Does project manager(PM) have any role to play in large scale projects developed under Scrum framework? Consider that multiple scrum teams will be executing the project.
No "Project Managers" in Scrum
There is no "project manager" role defined by the Scrum framework. The only three roles are:
- Product Owner
- Scrum Master
- Development Team member
Any other roles your organization may have exist outside the Scrum Team. If you add or remove roles from a Scrum implementation, the result is not Scrum.
Well, there is no single mechanism to scale Scrum. But most popular frameworks, being it "LeSS" or "SAFe" or "Nexus" don't have a project manager role, because that role is not in Scrum and does not follow the Scrum mindset. The scaling frameworks try to transport agile to a higher level, not cut it off and replace it with traditional styles at a certain level.
So no, in a real agile company there is no place for a project manager because that is not how agile works. If they are willing to adopt to the agile style however, I'm sure there are positions that might be a good fit for former project managers. But it should be seen as a job change, because it is.
I'm going to answer a little differently by pointing out some examples of Agile working at scale (not necessarily Scrum).
Microsoft put out a really good video on how they implement Agile for their on-going development of the Visual Studio product. It might be worth the ~45 minutes of your time to watch, because you can pick up on a lot of practical things that they do to coordinate this massive product across many feature set teams (800 people total). Microsoft Visual Studio Product Development Video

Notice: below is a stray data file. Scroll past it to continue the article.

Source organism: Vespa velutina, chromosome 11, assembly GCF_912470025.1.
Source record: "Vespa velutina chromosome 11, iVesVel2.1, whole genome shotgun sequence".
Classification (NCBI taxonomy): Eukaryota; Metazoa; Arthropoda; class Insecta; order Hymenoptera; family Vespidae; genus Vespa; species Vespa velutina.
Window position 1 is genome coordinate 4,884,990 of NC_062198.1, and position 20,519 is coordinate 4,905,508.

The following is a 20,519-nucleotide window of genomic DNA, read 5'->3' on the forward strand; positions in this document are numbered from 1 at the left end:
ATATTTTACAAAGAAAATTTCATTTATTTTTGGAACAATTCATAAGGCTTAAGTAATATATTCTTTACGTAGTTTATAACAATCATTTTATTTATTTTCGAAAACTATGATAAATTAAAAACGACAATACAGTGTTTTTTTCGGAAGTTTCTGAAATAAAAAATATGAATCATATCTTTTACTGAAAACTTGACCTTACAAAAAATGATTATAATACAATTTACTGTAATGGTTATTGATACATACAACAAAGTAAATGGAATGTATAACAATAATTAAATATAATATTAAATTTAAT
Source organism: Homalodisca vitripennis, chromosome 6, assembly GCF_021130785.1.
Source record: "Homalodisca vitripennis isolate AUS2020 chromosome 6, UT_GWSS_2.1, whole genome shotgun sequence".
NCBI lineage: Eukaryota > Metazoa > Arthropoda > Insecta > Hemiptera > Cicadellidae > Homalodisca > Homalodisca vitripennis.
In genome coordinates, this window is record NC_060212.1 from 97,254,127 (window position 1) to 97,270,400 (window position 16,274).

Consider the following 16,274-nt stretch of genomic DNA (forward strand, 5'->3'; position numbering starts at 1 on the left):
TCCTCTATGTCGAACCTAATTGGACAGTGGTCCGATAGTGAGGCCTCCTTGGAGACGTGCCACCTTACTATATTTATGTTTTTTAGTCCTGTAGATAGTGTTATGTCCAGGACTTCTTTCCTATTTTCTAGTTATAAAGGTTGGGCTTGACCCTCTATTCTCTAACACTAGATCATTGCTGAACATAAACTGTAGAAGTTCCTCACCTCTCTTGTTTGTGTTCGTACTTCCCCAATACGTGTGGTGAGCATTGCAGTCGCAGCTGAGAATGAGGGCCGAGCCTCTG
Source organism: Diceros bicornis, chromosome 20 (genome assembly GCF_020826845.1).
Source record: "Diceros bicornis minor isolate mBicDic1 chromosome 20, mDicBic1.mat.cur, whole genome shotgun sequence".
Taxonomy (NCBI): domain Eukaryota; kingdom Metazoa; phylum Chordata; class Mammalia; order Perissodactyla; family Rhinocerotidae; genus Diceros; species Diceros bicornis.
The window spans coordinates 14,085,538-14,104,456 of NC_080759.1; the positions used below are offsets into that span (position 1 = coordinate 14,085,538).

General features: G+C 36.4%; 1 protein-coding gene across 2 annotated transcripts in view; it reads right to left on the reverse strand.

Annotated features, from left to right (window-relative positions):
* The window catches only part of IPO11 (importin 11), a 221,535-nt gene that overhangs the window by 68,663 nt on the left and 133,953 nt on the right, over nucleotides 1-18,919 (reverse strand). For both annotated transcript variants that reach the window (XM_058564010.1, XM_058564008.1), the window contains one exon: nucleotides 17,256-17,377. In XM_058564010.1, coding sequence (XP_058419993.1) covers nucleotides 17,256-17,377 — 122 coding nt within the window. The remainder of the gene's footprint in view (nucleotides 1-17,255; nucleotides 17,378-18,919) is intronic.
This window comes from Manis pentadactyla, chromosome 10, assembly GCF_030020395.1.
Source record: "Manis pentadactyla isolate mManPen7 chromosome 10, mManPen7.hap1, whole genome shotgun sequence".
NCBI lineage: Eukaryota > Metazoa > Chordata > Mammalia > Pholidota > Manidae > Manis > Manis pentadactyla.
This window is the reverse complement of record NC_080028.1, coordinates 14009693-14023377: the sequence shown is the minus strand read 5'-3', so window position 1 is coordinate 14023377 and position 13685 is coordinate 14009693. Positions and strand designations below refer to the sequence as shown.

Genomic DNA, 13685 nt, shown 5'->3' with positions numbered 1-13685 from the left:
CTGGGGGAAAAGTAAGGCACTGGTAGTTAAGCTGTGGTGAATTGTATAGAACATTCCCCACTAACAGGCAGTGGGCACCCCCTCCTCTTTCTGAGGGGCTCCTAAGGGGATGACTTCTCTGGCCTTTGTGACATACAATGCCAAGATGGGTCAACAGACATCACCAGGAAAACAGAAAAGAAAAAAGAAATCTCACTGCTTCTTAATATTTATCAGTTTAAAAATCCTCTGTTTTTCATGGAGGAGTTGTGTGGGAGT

Another example is Eric Brechner talking about XBox and Agile project management on the XBOX team for a talk at Google: Google Talks: Agile Project Management with Kanban
Google has a lot of examples over time - going back to 2011 and 2012 at a minimum. Example: Google PM on Software Product Management NOTE: Also the Objectives and Key Results (OKR) literature from Google gives you a really visceral feel for how Google manages from the CEO on down
Basically - my recommendation is to read it all, but then find case studies of companies and teams that have implemented at scale.